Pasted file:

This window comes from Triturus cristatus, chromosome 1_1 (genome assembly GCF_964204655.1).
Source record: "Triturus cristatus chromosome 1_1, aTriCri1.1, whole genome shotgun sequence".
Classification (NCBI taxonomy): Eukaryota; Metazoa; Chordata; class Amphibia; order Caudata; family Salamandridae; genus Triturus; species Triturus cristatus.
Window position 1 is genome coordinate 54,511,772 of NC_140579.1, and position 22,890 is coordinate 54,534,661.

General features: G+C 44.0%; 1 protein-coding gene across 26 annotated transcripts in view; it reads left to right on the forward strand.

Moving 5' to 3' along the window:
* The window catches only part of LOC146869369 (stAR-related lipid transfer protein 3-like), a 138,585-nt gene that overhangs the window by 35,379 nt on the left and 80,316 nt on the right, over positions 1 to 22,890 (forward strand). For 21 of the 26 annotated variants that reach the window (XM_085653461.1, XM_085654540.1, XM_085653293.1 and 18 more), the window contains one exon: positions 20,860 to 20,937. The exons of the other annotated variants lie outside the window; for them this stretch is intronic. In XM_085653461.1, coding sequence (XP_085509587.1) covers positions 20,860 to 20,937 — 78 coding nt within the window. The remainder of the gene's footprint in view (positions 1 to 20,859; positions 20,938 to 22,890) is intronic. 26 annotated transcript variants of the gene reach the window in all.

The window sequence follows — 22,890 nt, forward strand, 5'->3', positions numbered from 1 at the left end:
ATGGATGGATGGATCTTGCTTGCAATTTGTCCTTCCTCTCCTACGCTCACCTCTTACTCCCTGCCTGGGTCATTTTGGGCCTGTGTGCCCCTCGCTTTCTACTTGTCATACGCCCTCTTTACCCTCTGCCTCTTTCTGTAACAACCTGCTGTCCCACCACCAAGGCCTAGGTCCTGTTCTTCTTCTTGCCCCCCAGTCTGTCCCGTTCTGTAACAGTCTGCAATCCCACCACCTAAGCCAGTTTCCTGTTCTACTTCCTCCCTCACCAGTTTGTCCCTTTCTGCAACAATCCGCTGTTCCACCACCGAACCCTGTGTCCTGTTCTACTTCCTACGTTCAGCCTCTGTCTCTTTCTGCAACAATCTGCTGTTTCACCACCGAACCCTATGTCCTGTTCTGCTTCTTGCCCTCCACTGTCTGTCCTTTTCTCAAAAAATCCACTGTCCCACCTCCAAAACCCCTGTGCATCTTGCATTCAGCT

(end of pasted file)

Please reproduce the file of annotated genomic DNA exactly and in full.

This window comes from Triturus cristatus, chromosome 1_1 (genome assembly GCF_964204655.1).
Source record: "Triturus cristatus chromosome 1_1, aTriCri1.1, whole genome shotgun sequence".
Classification (NCBI taxonomy): Eukaryota; Metazoa; Chordata; class Amphibia; order Caudata; family Salamandridae; genus Triturus; species Triturus cristatus.
Window position 1 is genome coordinate 54,511,772 of NC_140579.1, and position 22,890 is coordinate 54,534,661.

General features: G+C 44.0%; 1 protein-coding gene across 26 annotated transcripts in view; it reads left to right on the forward strand.

Moving 5' to 3' along the window:
* The window catches only part of LOC146869369 (stAR-related lipid transfer protein 3-like), a 138,585-nt gene that overhangs the window by 35,379 nt on the left and 80,316 nt on the right, over positions 1 to 22,890 (forward strand). For 21 of the 26 annotated variants that reach the window (XM_085653461.1, XM_085654540.1, XM_085653293.1 and 18 more), the window contains one exon: positions 20,860 to 20,937. The exons of the other annotated variants lie outside the window; for them this stretch is intronic. In XM_085653461.1, coding sequence (XP_085509587.1) covers positions 20,860 to 20,937 — 78 coding nt within the window. The remainder of the gene's footprint in view (positions 1 to 20,859; positions 20,938 to 22,890) is intronic. 26 annotated transcript variants of the gene reach the window in all.

The window sequence follows — 22,890 nt, forward strand, 5'->3', positions numbered from 1 at the left end:
ATGGATGGATGGATCTTGCTTGCAATTTGTCCTTCCTCTCCTACGCTCACCTCTTACTCCCTGCCTGGGTCATTTTGGGCCTGTGTGCCCCTCGCTTTCTACTTGTCATACGCCCTCTTTACCCTCTGCCTCTTTCTGTAACAACCTGCTGTCCCACCACCAAGGCCTAGGTCCTGTTCTTCTTCTTGCCCCCCAGTCTGTCCCGTTCTGTAACAGTCTGCAATCCCACCACCTAAGCCAGTTTCCTGTTCTACTTCCTCCCTCACCAGTTTGTCCCTTTCTGCAACAATCCGCTGTTCCACCACCGAACCCTGTGTCCTGTTCTACTTCCTACGTTCAGCCTCTGTCTCTTTCTGCAACAATCTGCTGTTTCACCACCGAACCCTATGTCCTGTTCTGCTTCTTGCCCTCCACTGTCTGTCCTTTTCTCAAAAAATCCACTGTCCCACCTCCAAAACCCCTGTGCATCTTGCATTCAGCT